Effective communication is essential to ensure employees are well-prepared prior to selecting their benefits. But before determining how best to disseminate that information, employers and their benefit advisers must engage the workforce. Once the population is fully engaged, “everything else is so much easier to communicate,” says Chicago-based NFP Managing Director Mike Schneider. 

Once engagement is improved, advisers and employers can begin targeting specific messages to specific employees. For example, the entire workforce isn’t interested in information on diabetes, but those with diabetes or at-risk employees would be. “We need to get communication out that’s tailored to who we’re sending it to,” Schneider says. “They need to know that the information coming to them is relevant. Blanket communication goes in one ear and out the other.”

Advisers who communicate most effectively are the ones who speak directly to employees, says Richard Silberstein, president of Lutherville, Md.-based Silberstein Insurance Group. “They’re asking the employees what would help,” he says. “They’re not asking HR.”

Working with the latter is important to for year-round education, Silberstein says. Advisers shouldn’t just show up once a year during open enrollment then leave HR to handle everything for the rest of the year, he says. “If you’re really an extension of HR, you need to partner with them,” Silberstein says. “Part of a smooth enrollment is continual education.”

Distributing the right amount of communication is also key. “You can absolutely have information overload,” says Deborah Sternberg, president of Starmount Life Insurance Company and AlwaysCare Benefits, based in Baton Rouge, La. Sending out periodic reminders or alerts when there has been a change helps employees when open enrollment comes, she says. “It also helps HR, so everyone isn’t asking questions in the same two to four weeks.”

Variety is important, as employees all have different learning styles and preferences of how they receive information. An adviser’s communication technique should include printed materials, electronic information, group presentations and one-on-one meetings, Sternberg says. “Multiple means of distributing information is critical,” she says.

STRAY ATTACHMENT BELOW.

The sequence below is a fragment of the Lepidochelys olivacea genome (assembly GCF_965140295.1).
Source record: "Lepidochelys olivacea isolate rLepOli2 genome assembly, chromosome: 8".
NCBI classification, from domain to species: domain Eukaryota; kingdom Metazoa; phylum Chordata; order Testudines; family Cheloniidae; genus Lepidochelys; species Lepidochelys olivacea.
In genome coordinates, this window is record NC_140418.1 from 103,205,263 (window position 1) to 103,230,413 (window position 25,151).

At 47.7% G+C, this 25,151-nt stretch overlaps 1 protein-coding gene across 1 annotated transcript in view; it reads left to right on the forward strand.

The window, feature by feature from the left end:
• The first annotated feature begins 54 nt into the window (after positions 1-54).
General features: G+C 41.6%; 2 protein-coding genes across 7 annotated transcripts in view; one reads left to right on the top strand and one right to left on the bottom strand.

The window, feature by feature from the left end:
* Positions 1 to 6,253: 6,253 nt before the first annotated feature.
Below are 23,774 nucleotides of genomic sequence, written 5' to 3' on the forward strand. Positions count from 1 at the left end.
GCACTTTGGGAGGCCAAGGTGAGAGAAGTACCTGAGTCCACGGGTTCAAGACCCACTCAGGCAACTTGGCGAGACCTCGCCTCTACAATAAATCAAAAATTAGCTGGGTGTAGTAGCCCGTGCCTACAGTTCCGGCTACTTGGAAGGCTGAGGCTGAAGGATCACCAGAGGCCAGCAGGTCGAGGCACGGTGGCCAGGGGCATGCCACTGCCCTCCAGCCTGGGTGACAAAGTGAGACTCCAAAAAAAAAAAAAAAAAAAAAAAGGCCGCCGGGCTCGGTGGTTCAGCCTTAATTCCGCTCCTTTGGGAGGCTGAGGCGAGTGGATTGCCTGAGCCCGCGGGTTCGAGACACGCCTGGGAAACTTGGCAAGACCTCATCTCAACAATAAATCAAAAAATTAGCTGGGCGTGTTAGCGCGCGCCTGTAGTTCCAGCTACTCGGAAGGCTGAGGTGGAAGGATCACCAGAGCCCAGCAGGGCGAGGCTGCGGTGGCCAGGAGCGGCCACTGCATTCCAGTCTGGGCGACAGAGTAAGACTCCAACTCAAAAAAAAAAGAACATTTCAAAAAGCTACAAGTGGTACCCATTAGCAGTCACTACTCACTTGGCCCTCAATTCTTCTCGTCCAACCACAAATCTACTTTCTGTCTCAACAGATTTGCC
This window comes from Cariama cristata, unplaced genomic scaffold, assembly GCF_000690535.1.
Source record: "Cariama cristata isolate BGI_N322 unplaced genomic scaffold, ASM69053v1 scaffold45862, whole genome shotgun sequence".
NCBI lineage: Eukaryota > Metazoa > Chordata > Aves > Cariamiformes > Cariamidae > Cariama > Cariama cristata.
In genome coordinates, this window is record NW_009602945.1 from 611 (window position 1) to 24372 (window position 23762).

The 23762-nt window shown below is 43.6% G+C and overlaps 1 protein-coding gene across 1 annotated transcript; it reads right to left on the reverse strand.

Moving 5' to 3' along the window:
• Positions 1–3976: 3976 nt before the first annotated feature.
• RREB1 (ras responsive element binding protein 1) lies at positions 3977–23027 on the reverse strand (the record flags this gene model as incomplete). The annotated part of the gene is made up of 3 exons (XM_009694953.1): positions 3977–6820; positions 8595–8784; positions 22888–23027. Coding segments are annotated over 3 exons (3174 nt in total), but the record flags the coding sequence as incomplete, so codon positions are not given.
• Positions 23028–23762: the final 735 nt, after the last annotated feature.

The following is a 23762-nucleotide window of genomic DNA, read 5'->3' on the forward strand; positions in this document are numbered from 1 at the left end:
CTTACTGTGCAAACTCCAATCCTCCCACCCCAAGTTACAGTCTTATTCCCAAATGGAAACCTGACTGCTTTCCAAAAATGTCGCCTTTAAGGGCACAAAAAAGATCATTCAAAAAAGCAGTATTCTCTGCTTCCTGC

That includes smartphones. Several ben admin platforms as well as carriers have mobile technology, and nearly all employees — from an assembly line worker to a C-suite executive ­— have cellphones, Schneider says. Employers don’t have to offer a mobile app, he says, but they should at least give employees a way to access basic benefits information via their cellphone.

Include spouses, voluntary 

The employee might not be making the benefits decisions alone, and brokers need to keep that in mind, Silberstein says. That’s why mailing information to households is still relevant. But the information needs to stand out from the rest of the mail. Sending a postcard with an eye-catching graphic and enticing message helps ensure the information is read, he says.

So much time is spent on medical insurance, advisers need to remember to sprinkle in discussions on voluntary coverage, too, Sternberg says. Avoiding industry jargon and keeping the message simple helps prevent employees from getting burned out on benefits information, she says.

Effective communication is linked to participation, Sternberg says. Employees who understand their benefits are the ones who sign up for coverage.   

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